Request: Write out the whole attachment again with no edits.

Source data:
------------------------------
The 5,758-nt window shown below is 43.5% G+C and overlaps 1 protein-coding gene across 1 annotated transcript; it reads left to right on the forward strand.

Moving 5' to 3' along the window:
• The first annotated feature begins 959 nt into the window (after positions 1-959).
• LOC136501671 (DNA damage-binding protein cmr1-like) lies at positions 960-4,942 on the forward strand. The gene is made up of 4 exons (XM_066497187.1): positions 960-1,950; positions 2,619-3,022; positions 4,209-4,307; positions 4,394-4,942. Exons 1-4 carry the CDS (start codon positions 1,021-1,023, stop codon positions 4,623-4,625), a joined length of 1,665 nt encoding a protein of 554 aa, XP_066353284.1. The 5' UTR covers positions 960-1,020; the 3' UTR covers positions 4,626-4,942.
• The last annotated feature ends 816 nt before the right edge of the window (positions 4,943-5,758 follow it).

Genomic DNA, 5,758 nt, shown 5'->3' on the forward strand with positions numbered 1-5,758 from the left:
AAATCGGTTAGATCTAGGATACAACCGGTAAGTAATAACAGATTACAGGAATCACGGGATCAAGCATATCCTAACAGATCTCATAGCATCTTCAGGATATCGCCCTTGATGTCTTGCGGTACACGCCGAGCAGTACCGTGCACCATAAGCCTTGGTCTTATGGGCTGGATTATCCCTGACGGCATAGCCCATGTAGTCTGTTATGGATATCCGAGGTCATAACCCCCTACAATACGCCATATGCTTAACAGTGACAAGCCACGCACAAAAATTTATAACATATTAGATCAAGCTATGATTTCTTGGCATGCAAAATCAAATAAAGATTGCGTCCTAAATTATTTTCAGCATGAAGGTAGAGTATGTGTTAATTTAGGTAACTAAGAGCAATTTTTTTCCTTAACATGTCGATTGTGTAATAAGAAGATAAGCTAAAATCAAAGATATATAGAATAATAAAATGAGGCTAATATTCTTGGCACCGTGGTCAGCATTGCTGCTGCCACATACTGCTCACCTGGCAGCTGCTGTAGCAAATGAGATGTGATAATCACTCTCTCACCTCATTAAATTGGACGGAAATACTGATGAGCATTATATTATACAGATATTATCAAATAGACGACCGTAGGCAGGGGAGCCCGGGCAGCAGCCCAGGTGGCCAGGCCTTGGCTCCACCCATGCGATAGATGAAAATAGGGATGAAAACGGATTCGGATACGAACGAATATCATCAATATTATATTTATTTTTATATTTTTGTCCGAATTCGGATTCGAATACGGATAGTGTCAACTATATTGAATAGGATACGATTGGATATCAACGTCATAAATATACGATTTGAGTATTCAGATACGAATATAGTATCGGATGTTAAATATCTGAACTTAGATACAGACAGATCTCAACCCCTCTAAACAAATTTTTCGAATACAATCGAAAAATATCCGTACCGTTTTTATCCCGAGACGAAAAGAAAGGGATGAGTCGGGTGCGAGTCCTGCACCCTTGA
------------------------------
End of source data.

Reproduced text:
The 5,758-nt window shown below is 43.5% G+C and overlaps 1 protein-coding gene across 1 annotated transcript; it reads left to right on the forward strand.

Moving 5' to 3' along the window:
• The first annotated feature begins 959 nt into the window (after positions 1-959).
• LOC136501671 (DNA damage-binding protein cmr1-like) lies at positions 960-4,942 on the forward strand. The gene is made up of 4 exons (XM_066497187.1): positions 960-1,950; positions 2,619-3,022; positions 4,209-4,307; positions 4,394-4,942. Exons 1-4 carry the CDS (start codon positions 1,021-1,023, stop codon positions 4,623-4,625), a joined length of 1,665 nt encoding a protein of 554 aa, XP_066353284.1. The 5' UTR covers positions 960-1,020; the 3' UTR covers positions 4,626-4,942.
• The last annotated feature ends 816 nt before the right edge of the window (positions 4,943-5,758 follow it).

Genomic DNA, 5,758 nt, shown 5'->3' on the forward strand with positions numbered 1-5,758 from the left:
AAATCGGTTAGATCTAGGATACAACCGGTAAGTAATAACAGATTACAGGAATCACGGGATCAAGCATATCCTAACAGATCTCATAGCATCTTCAGGATATCGCCCTTGATGTCTTGCGGTACACGCCGAGCAGTACCGTGCACCATAAGCCTTGGTCTTATGGGCTGGATTATCCCTGACGGCATAGCCCATGTAGTCTGTTATGGATATCCGAGGTCATAACCCCCTACAATACGCCATATGCTTAACAGTGACAAGCCACGCACAAAAATTTATAACATATTAGATCAAGCTATGATTTCTTGGCATGCAAAATCAAATAAAGATTGCGTCCTAAATTATTTTCAGCATGAAGGTAGAGTATGTGTTAATTTAGGTAACTAAGAGCAATTTTTTTCCTTAACATGTCGATTGTGTAATAAGAAGATAAGCTAAAATCAAAGATATATAGAATAATAAAATGAGGCTAATATTCTTGGCACCGTGGTCAGCATTGCTGCTGCCACATACTGCTCACCTGGCAGCTGCTGTAGCAAATGAGATGTGATAATCACTCTCTCACCTCATTAAATTGGACGGAAATACTGATGAGCATTATATTATACAGATATTATCAAATAGACGACCGTAGGCAGGGGAGCCCGGGCAGCAGCCCAGGTGGCCAGGCCTTGGCTCCACCCATGCGATAGATGAAAATAGGGATGAAAACGGATTCGGATACGAACGAATATCATCAATATTATATTTATTTTTATATTTTTGTCCGAATTCGGATTCGAATACGGATAGTGTCAACTATATTGAATAGGATACGATTGGATATCAACGTCATAAATATACGATTTGAGTATTCAGATACGAATATAGTATCGGATGTTAAATATCTGAACTTAGATACAGACAGATCTCAACCCCTCTAAACAAATTTTTCGAATACAATCGAAAAATATCCGTACCGTTTTTATCCCGAGACGAAAAGAAAGGGATGAGTCGGGTGCGAGTCCTGCACCCTTGA